Court records show that former U.S. Rep. Jesse Jackson Jr. has paid $200,000 toward his $750,000 forfeiture judgment.
Jackson is serving a 2 1/2 -year prison term after admitting to illegally using campaign money. Jackson admitted spending $750,000 of donors' money on more than 3,000 personal items.
A Monday federal court filing from prosecutors and his defense attorneys says Jackson gave the U.S. Marshals Service a $200,000 check on Oct. 25.
Previously, prosecutors and Jackson's attorneys said the Chicago Democrat plans to sell his home in Washington to help pay the judgment. Monday's filing said the court would next receive a status report on Jackson's payments on May 15. There's no fixed deadline to pay the judgment in full.
Prosecutors are recommending four years in prison for former congressman Jesse Jackson Jr., following his guilty plea this year on criminal charges that he engaged in a scheme to spend $750,000 in campaign funds on personal items.
Former Rep. Jesse Jackson Jr., holding back tears, entered a guilty plea Wednesday in federal court to criminal charges that he engaged in a scheme to spend $750,000 in campaign funds on personal items. He faces 46 to 57 months in prison, and a fine of $10,000 to $100,000, under a plea deal with prosecutors.
The office of U.S. Rep. Jesse Jackson, Jr., said Thursday that the Chicago Democrat's medical condition is more serious than staff initially thought or believed.
"Recently, we have been made aware that he has grappled with certain physical and emotional ailments privately for a long period of time," an emailed statement said.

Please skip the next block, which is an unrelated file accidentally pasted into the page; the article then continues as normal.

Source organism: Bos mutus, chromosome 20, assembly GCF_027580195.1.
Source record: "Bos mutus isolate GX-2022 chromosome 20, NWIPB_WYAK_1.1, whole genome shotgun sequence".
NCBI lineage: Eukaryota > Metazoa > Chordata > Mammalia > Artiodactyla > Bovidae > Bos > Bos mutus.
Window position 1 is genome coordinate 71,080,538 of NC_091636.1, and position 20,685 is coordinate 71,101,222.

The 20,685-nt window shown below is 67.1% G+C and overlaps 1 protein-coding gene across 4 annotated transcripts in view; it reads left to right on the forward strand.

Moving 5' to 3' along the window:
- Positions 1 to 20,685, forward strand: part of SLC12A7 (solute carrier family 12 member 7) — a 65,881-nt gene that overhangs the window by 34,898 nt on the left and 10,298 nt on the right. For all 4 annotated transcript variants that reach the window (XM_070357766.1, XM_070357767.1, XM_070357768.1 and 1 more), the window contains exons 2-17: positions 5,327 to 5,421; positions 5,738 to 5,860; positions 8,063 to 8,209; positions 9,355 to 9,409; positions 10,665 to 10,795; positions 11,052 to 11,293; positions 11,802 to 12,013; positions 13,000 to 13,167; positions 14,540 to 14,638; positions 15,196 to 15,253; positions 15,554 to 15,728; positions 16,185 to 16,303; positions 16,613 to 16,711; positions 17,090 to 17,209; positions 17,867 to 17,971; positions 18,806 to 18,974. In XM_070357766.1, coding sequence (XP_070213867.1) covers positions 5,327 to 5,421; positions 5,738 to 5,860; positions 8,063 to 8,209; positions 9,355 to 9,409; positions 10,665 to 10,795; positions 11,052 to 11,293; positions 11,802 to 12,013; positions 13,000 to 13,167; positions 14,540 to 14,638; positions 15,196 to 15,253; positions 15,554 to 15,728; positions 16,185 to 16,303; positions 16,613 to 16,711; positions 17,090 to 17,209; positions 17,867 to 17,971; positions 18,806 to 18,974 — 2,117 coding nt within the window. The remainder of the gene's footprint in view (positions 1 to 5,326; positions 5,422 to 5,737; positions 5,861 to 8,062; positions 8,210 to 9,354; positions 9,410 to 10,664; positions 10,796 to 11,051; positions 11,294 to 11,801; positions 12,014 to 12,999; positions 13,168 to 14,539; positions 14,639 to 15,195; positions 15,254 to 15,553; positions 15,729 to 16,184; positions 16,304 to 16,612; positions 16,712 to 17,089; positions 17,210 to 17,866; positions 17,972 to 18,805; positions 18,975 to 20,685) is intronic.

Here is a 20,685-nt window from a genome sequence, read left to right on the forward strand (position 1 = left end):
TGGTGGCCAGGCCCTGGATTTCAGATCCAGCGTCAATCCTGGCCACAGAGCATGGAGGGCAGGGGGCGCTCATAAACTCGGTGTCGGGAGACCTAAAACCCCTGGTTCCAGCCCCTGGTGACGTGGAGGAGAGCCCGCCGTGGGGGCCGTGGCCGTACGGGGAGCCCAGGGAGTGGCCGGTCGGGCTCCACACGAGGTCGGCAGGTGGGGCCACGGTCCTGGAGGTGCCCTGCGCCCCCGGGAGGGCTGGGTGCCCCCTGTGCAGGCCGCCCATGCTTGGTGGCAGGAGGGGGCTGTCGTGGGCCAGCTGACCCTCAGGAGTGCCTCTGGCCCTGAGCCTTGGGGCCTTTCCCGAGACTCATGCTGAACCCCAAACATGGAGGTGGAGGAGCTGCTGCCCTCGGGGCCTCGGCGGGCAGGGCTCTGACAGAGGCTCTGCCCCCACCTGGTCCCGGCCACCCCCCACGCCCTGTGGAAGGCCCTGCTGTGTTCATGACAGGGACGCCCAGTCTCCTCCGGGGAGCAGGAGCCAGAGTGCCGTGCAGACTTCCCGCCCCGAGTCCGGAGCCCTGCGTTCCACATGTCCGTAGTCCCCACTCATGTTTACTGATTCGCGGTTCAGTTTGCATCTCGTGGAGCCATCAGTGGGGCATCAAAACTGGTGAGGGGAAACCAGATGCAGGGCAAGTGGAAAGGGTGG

It said Jackson is being evaluated and treated at an in-patient medical facility, and his doctors believe he will be there for an extended period of time, followed by outpatient treatment.
"We ask that you keep Congressman Jackson and his family in your thoughts and prayers during this difficult period," the statement concluded.
This is the first update on Jackson's health in over a week, when his staff said he was on medical leave and being treated for "exhaustion."
The once-rising Democratic star has faced accusations that he signed off on a pay-to-play offer aimed at winning a U.S. Senate appointment from ex-Gov. Rod Blagojevich. Jackson has never been charged and has denied wrongdoing, though the House Ethics Committee is investigating.
In addition, the congressman acknowledged a private marital issue.
Long known for a near-perfect voting record in the U.S. House, Jackson has missed more than 70 straight votes.
Meantime, Jackson's Republican opponent in the November election said the public deserves to know more about the congressman's health.
"My heart goes out to him - keep him in our thoughts and prayers for a good, quick recovery," Brian Woodworth said Thursday.
But on the other hand, Woodworth said, Jackson's office is not being specific enough.
"Somebody who had a stroke like Senator Kirk - it's assumed he's going to be out for a long time. Somebody who's having hernia surgery, you're going to be out for a couple days," Woodworth said. "So, for the public to understand what's going on with the representative, I think there's an obligation to be more open. And that's all I'm saying."
The Second Congressional District, which stretches from Chicago's South Side to past Kankakee, is overwhelmingly Democratic.